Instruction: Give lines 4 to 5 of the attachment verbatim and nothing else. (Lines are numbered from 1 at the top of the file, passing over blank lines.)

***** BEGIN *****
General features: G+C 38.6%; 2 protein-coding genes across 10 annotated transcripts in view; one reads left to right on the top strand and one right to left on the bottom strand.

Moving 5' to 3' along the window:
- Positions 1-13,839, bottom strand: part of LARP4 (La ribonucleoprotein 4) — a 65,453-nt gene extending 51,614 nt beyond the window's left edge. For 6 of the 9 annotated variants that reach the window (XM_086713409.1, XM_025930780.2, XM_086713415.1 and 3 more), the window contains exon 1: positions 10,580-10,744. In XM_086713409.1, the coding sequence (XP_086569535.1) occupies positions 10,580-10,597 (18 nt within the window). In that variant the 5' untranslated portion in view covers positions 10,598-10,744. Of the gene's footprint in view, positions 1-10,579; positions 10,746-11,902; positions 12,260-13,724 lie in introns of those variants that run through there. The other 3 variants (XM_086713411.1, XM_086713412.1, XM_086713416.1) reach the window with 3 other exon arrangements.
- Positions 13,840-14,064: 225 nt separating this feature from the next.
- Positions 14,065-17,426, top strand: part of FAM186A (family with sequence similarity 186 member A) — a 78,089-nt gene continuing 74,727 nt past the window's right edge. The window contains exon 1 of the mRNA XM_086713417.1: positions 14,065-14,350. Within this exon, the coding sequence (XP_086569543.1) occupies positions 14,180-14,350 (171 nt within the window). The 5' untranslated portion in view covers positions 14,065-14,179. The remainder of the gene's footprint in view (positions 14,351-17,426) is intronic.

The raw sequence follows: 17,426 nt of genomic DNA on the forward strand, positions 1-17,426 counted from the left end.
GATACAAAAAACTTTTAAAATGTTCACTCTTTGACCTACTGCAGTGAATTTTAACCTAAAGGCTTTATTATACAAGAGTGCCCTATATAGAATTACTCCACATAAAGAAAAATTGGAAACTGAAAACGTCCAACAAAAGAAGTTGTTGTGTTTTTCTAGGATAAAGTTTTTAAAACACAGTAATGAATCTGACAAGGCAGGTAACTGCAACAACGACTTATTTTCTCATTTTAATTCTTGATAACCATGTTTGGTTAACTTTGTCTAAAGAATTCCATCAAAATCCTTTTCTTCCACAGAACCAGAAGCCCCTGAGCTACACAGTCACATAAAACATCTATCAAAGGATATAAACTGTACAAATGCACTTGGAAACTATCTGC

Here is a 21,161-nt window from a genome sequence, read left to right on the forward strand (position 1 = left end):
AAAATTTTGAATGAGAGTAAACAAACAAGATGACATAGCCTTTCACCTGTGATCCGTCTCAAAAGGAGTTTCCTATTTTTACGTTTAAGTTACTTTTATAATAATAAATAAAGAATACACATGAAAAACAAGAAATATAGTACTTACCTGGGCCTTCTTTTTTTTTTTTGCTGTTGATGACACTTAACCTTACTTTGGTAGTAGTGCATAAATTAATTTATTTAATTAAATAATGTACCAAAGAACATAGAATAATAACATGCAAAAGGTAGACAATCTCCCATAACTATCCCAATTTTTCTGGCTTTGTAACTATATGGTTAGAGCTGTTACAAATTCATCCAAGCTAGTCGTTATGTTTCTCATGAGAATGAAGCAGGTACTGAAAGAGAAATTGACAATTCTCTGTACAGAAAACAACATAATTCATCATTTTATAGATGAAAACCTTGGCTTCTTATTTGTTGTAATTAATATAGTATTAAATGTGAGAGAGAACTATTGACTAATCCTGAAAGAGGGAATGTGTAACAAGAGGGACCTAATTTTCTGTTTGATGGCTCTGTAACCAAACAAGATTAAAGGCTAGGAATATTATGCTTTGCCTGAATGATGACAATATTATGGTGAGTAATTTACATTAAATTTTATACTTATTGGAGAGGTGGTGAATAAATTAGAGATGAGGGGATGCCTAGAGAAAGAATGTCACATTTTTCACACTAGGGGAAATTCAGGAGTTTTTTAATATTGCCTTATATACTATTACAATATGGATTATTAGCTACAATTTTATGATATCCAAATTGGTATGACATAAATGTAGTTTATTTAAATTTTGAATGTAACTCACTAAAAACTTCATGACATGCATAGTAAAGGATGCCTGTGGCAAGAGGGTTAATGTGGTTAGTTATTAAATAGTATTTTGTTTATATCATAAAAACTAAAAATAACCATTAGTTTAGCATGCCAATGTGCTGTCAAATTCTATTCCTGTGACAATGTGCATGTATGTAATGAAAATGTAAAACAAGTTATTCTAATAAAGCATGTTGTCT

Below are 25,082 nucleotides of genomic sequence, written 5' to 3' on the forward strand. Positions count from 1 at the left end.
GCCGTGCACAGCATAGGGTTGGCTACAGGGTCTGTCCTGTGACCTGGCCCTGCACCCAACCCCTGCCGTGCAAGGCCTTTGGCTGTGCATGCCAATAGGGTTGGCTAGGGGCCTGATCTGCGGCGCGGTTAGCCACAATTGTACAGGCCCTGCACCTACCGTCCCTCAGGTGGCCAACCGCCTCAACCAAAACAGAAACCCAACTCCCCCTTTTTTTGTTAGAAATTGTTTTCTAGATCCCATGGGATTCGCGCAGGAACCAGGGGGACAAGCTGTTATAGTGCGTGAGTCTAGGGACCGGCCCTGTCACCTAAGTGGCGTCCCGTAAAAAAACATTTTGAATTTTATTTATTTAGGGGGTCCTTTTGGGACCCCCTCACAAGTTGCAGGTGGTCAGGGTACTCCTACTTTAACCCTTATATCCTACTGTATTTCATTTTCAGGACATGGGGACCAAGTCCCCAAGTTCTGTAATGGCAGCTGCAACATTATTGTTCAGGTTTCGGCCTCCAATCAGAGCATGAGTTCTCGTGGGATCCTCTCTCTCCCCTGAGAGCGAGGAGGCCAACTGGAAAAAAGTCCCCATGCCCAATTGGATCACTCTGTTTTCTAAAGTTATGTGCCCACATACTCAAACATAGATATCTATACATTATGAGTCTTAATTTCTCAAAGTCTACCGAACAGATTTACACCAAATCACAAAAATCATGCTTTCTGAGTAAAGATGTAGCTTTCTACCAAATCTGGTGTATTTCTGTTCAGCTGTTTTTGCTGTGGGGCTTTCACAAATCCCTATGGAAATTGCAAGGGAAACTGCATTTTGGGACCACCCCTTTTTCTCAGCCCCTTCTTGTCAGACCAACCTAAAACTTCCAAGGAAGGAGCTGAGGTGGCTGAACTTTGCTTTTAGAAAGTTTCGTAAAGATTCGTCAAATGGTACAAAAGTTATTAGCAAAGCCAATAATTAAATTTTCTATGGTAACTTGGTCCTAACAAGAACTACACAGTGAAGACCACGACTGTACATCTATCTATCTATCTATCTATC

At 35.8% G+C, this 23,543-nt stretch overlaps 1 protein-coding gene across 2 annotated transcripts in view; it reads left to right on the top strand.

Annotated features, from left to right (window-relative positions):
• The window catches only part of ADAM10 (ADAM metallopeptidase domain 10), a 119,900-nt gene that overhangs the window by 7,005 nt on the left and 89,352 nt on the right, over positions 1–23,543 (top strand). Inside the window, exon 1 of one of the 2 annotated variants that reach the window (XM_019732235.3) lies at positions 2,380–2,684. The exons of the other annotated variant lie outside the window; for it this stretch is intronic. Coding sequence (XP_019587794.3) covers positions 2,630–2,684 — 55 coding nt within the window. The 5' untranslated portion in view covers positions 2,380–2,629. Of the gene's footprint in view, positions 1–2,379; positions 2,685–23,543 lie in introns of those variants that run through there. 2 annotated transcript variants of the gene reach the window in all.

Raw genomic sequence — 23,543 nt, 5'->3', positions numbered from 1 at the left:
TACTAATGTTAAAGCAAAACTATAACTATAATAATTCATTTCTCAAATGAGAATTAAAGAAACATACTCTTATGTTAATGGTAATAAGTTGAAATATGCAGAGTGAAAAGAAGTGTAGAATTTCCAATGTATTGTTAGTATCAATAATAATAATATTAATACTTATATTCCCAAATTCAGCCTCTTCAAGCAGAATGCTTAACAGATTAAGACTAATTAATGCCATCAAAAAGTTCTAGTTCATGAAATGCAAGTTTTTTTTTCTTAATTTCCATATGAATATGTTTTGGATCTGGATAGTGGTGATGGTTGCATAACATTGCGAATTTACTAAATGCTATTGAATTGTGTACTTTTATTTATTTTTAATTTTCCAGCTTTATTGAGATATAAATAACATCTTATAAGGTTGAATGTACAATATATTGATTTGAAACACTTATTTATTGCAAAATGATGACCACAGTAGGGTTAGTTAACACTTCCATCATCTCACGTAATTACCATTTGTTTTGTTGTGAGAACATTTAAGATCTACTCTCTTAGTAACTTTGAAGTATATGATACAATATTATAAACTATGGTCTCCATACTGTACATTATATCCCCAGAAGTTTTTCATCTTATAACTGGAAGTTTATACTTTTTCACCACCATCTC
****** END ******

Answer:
- Positions 13,840-14,064: 225 nt separating this feature from the next.
- Positions 14,065-17,426, top strand: part of FAM186A (family with sequence similarity 186 member A) — a 78,089-nt gene continuing 74,727 nt past the window's right edge. The window contains exon 1 of the mRNA XM_086713417.1: positions 14,065-14,350. Within this exon, the coding sequence (XP_086569543.1) occupies positions 14,180-14,350 (171 nt within the window). The 5' untranslated portion in view covers positions 14,065-14,179. The remainder of the gene's footprint in view (positions 14,351-17,426) is intronic.